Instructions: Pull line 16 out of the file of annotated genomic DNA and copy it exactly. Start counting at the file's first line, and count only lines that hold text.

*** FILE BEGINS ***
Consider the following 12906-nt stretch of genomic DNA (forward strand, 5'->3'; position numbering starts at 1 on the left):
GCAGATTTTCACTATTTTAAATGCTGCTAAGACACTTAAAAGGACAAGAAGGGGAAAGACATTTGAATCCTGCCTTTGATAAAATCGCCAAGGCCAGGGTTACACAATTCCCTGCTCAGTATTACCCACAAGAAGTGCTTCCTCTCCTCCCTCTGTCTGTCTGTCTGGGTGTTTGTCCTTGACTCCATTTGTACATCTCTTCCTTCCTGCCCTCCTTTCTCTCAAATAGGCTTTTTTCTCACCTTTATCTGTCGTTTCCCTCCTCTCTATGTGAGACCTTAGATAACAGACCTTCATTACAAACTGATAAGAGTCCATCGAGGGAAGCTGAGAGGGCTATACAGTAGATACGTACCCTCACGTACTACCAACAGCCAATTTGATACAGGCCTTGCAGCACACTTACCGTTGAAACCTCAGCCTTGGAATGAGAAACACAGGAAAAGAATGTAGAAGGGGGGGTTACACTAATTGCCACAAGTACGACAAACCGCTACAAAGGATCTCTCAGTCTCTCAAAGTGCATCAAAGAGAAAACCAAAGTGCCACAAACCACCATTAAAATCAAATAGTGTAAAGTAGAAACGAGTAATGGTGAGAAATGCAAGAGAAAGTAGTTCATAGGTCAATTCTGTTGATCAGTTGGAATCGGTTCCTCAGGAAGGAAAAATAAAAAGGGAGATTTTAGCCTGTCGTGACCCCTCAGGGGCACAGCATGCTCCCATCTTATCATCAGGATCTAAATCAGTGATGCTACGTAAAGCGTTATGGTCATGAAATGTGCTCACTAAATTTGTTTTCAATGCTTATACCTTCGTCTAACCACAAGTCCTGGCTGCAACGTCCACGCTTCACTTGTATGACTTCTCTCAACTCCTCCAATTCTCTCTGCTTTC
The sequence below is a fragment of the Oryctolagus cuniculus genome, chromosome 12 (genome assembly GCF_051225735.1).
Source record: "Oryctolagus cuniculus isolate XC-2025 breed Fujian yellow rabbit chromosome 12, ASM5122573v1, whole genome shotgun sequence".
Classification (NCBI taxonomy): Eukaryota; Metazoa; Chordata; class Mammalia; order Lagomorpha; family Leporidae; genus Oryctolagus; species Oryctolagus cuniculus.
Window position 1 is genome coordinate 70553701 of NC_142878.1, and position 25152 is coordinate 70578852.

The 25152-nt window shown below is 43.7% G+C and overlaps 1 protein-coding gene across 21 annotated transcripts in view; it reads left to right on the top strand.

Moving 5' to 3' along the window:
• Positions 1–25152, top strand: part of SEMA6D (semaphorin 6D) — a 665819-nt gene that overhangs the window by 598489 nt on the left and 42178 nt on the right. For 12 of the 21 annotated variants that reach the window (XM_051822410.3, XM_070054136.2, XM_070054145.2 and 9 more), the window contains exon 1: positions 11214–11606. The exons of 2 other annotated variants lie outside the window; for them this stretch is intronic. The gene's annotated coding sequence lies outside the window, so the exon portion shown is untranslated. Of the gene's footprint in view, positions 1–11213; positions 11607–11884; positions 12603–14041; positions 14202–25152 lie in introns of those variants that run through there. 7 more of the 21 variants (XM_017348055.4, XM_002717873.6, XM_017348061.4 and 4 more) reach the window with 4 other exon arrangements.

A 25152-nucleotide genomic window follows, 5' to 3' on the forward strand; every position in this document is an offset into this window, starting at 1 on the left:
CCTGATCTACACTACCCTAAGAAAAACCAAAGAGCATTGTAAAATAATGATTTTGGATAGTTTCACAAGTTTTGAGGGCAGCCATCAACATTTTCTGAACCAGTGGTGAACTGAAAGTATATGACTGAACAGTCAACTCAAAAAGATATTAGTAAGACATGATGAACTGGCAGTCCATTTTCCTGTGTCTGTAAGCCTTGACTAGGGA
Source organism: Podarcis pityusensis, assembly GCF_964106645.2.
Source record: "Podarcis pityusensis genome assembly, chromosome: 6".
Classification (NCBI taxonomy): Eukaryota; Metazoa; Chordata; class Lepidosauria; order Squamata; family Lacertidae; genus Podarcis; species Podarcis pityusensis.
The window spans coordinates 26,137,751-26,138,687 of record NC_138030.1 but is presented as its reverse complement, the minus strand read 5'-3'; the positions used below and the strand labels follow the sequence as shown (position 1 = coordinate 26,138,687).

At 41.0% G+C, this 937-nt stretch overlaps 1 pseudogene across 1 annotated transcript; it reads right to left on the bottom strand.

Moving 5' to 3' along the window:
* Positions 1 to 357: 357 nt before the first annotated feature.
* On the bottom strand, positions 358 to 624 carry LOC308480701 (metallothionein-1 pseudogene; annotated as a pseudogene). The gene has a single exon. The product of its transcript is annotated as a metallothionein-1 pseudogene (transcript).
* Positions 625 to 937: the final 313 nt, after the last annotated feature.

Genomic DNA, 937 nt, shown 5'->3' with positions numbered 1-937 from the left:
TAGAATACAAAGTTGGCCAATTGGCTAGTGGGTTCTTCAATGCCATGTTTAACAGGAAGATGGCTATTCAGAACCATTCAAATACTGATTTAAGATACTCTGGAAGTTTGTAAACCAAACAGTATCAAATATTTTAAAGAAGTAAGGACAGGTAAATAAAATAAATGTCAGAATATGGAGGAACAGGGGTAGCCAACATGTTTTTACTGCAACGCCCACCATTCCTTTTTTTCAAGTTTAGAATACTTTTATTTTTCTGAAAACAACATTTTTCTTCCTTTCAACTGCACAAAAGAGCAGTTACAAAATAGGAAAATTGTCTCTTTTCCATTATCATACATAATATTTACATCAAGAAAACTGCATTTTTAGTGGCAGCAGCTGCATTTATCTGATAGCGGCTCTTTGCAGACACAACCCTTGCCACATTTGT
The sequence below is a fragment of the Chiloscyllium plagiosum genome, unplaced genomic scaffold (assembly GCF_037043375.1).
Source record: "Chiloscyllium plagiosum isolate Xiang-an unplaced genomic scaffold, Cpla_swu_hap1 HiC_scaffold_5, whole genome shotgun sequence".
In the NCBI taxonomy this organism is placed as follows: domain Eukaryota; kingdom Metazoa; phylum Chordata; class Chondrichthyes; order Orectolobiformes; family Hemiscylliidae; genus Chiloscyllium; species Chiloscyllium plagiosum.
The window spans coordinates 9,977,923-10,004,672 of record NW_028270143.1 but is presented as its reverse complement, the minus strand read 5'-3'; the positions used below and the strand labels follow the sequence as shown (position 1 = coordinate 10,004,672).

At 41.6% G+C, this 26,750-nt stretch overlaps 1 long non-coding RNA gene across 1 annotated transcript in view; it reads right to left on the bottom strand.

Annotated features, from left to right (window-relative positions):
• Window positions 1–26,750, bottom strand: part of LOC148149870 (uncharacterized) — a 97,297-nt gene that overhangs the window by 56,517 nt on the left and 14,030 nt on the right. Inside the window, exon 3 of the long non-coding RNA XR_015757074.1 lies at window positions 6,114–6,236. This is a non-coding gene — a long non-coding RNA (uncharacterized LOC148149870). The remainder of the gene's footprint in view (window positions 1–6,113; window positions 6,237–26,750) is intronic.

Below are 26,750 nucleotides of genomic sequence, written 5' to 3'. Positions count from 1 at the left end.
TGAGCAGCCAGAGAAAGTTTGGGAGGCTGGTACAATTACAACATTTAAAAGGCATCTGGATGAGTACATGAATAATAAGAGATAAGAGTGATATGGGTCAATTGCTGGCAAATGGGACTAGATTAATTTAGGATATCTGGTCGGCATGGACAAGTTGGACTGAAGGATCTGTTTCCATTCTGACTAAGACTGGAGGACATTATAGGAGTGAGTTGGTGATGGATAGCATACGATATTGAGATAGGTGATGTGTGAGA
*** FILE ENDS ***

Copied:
At 41.0% G+C, this 937-nt stretch overlaps 1 pseudogene across 1 annotated transcript; it reads right to left on the bottom strand.